Toronto Operetta Theatre announces live season

StLawrenceCentre4So the latest Toronto organisation to announce a return to “live” is Toronto Operetta Theatre.  There are three shows:

  • Oscar Straus’ A Waltz Dream will play December 29th, and 31st and January 2nd and 4th.  The cast includes Andrea Nuñez, Scott Rumble, Elizabeth Beeler, Keith Klassen and Greg Finney.  Derek Bates conducts.
  • Offenbach’s Orpheus in the Underworld will be presented on February 16th, 18th, 19th and 20th.  The cast includes Vania Chan, Tonatiuh Abrego, Ryan Downey and Rosalind McArthur with Derek Bates again conducting.
  • Finally, there’ll be the premiere of Michael Rose’s musical, A Northern Lights Dream.  This will play May 5th, 6th and 7th with Natalya Gennadi, Karen Bojti, Ian Backstrom, Daniela Agostino and Stephanie O’Leary.in the cast.  Suzy Smith conducts.

All three shows will play at the St. Lawrence Centre.  At time of writing two shows in each run will be restricted to 50% capacity though I imagine that could change before May.

The Chocolate Soldier on TV

Sometimes curiosity just gets the better of me.  I rather enjoyed Toronto Operetta Theatre’s production of Oscar Straus’ The Chocolate Soldier so I was prepared to take a look at the 1955 made for TV version directed by Max Liebman.  I probably shouldn’t have bothered.  There’s so much weird here.  First off the plot is changed out of all recognition, besides being cut down to 77 minutes.  Nothing much is left apart from the basic idea of the heroine Nadine falling for the Swiss soldier who is chased into her bedroom rather than her bumptious fiancé Alexius.  His escape and return are replaced with a silly impersonation of a visiting general and a farcical court martial.  In mucking about with the plot most of the humour and essentially all the satire is lost leaving just a very silly and dated Broadway style romcom.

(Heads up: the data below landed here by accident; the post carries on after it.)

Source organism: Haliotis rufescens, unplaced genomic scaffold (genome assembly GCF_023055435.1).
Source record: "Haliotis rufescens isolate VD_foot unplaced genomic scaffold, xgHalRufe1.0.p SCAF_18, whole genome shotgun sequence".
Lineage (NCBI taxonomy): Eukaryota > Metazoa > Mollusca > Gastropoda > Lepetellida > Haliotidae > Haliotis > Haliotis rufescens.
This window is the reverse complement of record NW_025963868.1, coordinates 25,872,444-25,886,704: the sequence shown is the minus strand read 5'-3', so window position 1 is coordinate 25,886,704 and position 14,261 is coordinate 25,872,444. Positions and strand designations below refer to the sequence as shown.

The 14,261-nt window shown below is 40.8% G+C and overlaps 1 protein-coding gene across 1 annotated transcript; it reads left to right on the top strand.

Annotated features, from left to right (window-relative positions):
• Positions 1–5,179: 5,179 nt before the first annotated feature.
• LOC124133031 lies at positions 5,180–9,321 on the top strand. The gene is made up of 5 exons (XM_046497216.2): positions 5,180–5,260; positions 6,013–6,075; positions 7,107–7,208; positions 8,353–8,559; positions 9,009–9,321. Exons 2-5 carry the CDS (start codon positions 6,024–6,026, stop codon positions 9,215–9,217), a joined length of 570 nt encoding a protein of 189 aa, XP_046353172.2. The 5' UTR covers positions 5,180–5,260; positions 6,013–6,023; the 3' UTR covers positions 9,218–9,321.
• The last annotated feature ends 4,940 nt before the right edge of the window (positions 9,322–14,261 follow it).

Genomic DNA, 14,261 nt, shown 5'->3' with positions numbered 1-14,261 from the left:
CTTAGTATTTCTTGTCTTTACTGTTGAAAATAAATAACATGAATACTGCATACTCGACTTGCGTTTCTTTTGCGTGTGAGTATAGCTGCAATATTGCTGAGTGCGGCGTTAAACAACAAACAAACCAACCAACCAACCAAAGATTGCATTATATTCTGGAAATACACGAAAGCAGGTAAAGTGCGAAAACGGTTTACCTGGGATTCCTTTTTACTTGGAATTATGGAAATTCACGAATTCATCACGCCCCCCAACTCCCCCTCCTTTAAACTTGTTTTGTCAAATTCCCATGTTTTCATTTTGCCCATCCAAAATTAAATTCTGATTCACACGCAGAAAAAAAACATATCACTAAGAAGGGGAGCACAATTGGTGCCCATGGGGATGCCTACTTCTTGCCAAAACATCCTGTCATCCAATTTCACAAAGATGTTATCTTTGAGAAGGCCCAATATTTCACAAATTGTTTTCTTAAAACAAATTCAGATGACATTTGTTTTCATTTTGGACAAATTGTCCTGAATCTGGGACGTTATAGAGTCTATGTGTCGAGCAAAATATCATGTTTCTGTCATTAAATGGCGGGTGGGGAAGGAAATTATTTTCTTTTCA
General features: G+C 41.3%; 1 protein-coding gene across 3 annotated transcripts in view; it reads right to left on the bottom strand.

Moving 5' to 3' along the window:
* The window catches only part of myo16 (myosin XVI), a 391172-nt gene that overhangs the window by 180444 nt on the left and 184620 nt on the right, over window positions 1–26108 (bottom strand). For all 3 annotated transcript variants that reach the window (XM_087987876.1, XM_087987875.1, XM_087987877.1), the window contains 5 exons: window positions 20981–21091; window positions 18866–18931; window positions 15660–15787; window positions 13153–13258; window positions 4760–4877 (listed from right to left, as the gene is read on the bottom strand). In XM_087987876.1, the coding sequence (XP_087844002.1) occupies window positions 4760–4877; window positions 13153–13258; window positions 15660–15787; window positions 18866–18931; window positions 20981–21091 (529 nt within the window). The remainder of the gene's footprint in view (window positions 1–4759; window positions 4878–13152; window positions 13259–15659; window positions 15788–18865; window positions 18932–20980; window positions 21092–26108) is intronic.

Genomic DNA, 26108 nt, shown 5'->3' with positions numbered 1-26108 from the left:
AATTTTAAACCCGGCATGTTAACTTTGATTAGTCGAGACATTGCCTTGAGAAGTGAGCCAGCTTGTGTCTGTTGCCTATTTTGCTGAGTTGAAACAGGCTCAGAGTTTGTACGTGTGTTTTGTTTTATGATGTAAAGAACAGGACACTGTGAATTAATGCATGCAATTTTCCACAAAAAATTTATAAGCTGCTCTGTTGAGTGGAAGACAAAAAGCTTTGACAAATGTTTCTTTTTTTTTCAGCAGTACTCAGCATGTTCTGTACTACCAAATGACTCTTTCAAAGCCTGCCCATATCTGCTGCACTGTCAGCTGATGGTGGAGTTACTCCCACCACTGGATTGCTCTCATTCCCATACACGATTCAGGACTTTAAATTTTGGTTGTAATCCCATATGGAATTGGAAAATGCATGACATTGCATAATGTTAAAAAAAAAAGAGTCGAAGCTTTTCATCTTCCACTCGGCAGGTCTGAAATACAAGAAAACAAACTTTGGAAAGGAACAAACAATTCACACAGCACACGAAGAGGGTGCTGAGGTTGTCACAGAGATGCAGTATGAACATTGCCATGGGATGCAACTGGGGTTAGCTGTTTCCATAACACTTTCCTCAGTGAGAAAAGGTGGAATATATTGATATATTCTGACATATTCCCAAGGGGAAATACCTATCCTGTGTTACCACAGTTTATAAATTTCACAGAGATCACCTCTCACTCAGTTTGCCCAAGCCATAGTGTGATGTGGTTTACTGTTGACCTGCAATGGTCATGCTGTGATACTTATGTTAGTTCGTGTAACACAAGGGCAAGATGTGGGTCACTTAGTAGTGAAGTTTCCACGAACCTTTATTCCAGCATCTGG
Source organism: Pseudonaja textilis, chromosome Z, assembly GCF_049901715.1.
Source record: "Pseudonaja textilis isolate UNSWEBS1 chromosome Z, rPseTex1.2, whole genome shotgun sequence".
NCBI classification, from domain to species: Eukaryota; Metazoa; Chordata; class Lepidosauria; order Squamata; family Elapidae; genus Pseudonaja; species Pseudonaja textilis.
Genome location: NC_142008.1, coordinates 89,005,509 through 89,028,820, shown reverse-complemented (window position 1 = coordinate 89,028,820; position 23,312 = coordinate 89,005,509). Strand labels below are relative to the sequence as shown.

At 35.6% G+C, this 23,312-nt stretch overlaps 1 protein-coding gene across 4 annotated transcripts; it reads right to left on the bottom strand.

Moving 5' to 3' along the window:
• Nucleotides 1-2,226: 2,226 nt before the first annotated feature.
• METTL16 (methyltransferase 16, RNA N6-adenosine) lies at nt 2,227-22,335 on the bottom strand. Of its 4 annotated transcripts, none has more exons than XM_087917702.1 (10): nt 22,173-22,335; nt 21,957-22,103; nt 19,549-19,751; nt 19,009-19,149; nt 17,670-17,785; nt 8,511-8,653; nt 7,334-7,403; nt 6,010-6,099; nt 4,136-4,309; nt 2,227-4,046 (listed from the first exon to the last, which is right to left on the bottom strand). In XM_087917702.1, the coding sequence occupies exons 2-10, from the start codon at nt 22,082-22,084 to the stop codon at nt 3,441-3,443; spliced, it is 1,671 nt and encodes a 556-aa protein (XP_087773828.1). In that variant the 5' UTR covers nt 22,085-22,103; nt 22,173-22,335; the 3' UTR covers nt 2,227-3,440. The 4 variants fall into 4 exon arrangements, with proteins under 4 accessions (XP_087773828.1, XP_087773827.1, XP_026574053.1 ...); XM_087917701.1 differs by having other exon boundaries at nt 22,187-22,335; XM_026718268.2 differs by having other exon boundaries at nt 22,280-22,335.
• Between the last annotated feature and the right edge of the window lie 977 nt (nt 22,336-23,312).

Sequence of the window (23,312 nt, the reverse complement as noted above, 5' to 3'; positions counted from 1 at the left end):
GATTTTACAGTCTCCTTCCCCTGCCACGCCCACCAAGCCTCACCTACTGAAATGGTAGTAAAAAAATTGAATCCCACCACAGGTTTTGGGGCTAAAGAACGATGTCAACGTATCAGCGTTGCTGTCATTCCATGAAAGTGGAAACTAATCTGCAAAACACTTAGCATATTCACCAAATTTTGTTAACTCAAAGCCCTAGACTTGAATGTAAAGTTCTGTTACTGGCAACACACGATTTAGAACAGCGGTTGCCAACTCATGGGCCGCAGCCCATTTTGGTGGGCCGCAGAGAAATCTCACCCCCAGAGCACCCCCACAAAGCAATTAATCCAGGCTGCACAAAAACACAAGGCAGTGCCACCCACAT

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The Chocolate Soldier

Toronto Operetta Theatre’s current production is Oscar Straus’ The Chocolate Soldier in the English version.  It’s based on Shaw’s Arms and the Man but, as is usually the case with musical adaptations of Shaw, it’s rather less acerbic than the original.  In fact, it comes over as a somewhat farcical love story with a few gentle pot shots at the military and militarism.  There are some good comic lines and the music is tuneful and well crafted.

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